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Mike Shane: “The newspaper – they wanted weekly articles about museum exhibits, and so, I got voted to write those articles."

Rebecca Smith
Rebecca Smith

Mike Shane spoke with the Missouri on Mic team at the Margaret Harwell Art Museum in Poplar Bluffin July.

He's a writer and spoke about some of the stories from his book, “Tall Tales: Stories from the Poplar Bluff Museum.”

Missouri on Mic is an oral history and journalism project documenting stories from around the state in its 200th year.

Mike Shane: I've been here 20 years, and, you know, [in] small towns, that means you're still a new guy. Unless your great-grandfather, you know, was here, you're a carpetbagger. I retired out of the military 20 years and come here for the job.

There's a Butler County Historical Society, along with a Sports Hall of Fame – they have their own exhibits. The VA hospital setup the veteran’s exhibit. There's [a] police and firefighter exhibit. The Forestry Service set up [a] huge, beautiful room of taxidermy. A Bowling Hall of Fame.

The newspaper – they wanted weekly articles about museum exhibits, and so, I got voted to write those articles, you know, the old they threw the question out and everybody goes “not it, not it, not it,” and I was just too slow. So, I got the job.

I've got over 100 articles written, and, you know, when people read a newspaper, you know, “Boom, it's gone!” Well, I put all those articles in a book, and it ends up we have a history book of Poplar Bluff. One-page stories, very easy to read, you know, and they're all, you know, about the museum and exhibits.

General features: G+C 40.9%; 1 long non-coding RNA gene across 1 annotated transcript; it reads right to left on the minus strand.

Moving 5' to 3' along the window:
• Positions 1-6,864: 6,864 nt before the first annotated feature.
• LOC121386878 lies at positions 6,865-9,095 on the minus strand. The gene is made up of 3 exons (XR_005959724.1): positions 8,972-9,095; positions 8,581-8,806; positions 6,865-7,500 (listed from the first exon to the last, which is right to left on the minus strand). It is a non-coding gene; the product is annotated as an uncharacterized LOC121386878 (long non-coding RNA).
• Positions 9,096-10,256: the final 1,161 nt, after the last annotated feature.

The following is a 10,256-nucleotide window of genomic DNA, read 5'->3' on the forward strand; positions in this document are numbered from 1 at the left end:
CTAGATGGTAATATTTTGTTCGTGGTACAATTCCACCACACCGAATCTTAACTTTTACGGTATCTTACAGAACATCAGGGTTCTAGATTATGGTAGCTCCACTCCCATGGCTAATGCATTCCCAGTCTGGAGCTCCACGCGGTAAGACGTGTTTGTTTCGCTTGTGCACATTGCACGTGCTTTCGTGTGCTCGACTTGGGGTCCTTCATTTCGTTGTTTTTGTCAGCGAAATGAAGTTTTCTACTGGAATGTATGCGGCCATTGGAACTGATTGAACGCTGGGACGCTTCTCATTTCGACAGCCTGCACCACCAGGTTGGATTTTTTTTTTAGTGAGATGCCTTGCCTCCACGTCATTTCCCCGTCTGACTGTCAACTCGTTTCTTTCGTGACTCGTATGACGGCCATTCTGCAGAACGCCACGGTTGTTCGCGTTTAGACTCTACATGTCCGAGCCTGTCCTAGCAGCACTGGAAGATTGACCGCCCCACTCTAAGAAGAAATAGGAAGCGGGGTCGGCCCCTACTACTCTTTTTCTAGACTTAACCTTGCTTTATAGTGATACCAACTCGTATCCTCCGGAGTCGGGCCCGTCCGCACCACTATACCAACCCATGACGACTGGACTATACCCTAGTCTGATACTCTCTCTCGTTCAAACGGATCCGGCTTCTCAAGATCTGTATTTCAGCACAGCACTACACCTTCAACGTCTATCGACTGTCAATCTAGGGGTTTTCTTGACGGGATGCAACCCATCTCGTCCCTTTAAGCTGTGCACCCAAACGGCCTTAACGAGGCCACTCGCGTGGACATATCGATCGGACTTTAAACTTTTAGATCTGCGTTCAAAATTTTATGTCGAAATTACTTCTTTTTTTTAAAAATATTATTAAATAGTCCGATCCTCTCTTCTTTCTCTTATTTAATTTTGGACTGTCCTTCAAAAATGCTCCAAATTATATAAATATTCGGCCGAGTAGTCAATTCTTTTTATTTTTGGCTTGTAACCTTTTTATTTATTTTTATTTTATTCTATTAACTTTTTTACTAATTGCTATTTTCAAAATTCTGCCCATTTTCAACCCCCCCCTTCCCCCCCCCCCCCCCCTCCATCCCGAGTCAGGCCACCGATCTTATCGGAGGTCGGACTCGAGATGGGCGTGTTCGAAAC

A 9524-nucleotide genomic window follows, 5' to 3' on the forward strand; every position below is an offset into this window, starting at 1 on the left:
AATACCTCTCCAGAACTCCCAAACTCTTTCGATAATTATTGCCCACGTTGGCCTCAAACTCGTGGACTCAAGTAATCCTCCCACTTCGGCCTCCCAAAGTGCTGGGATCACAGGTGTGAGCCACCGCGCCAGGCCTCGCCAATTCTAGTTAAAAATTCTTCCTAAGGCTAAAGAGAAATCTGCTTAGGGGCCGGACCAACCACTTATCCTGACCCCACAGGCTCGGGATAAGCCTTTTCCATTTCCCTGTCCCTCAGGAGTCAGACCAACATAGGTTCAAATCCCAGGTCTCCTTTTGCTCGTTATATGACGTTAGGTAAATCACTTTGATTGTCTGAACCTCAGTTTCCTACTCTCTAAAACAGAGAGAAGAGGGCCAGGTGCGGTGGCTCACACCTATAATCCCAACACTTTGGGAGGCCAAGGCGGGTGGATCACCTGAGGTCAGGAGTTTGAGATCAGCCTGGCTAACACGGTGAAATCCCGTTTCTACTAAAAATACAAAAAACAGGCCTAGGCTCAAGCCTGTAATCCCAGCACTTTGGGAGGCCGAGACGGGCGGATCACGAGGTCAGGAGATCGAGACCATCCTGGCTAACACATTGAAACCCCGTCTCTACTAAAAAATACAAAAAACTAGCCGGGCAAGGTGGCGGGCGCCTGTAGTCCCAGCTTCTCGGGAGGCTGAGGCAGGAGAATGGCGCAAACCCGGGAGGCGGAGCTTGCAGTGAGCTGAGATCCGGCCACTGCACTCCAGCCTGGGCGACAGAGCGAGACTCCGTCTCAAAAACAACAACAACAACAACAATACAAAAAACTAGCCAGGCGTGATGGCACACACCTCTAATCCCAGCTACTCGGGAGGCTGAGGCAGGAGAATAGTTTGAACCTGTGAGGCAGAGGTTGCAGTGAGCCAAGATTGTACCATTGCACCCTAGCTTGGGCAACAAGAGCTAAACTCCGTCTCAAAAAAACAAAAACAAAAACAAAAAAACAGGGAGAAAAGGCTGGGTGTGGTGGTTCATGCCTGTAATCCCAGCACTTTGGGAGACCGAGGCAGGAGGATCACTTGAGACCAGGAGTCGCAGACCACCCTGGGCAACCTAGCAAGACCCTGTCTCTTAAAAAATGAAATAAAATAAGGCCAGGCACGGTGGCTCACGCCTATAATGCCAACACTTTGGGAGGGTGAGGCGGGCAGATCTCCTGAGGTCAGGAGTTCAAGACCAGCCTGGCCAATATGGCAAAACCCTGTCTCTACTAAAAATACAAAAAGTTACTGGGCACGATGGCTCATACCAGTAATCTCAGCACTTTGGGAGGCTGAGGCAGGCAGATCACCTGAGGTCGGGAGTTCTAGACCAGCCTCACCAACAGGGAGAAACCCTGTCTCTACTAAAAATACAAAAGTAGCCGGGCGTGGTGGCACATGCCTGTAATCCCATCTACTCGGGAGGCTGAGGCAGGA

I just wrote a story about the song “40 miles from Poplar Bluff.” Have you ever heard it? Have you ever heard 40 miles from Poplar Bluff?

Rebecca Smith: Nuh uh.

Mike Shane: Dolly Parton and Porter Wagner wrote a song, and, you know, nobody's heard it. It came out in the 60s. Well, we play it in the museum in a loop. So, it's in the museum. So, I wrote about it and people are just floored.

Let me tell you about Scooby Doo. You know about Scooby Doo, right?

Grace Pankey: Yes.

Mike Shane: Scooby Doo’s from Poplar Bluff.

Grace Pankey: Really?

Scott Innes. He was, you know, a high school, you know, class clown, and, you know, all has all his voices and all the other crazy stuff class clowns do.

Well, at 16, he got a job at the radio station doing voiceovers and everything, and so, he got involved in the industry, you know, doing the voice work.

Somehow, you know, through his connections, he ended up being the voice of Scooby Doo, and he's from Poplar Bluff. But he also he got involved with Hanna-Barbera, and he did Scrappy Doo, Shaggy, Popeye, Fred Flintstone, you know, Yogi Bear, Booboo Bear, Captain Caveman, Snagglepuss, Papa Smurf, you know.

He's done all this voice work and, you know, he's still a young man. He's still alive, and he comes to Poplar Bluff regularly supporting all kinds of charities, but Scooby Doo is from Poplar Bluff

Strange things come from small towns.

Rebecca Smith is an award-winning reporter and producer for the KBIA Health & Wealth Desk. Born and raised outside of Rolla, Missouri, she has a passion for diving into often overlooked issues that affect the rural populations of her state – especially stories that broaden people’s perception of “rural” life.
Caoilinn left KBIA in December of 2022.
Caoilinn Goss is the Audio Convergence Editor at KBIA. She trains and oversees student reporters, editors and anchors to produce daily afternoon newscasts. She's also a Missouri Journalism School alum.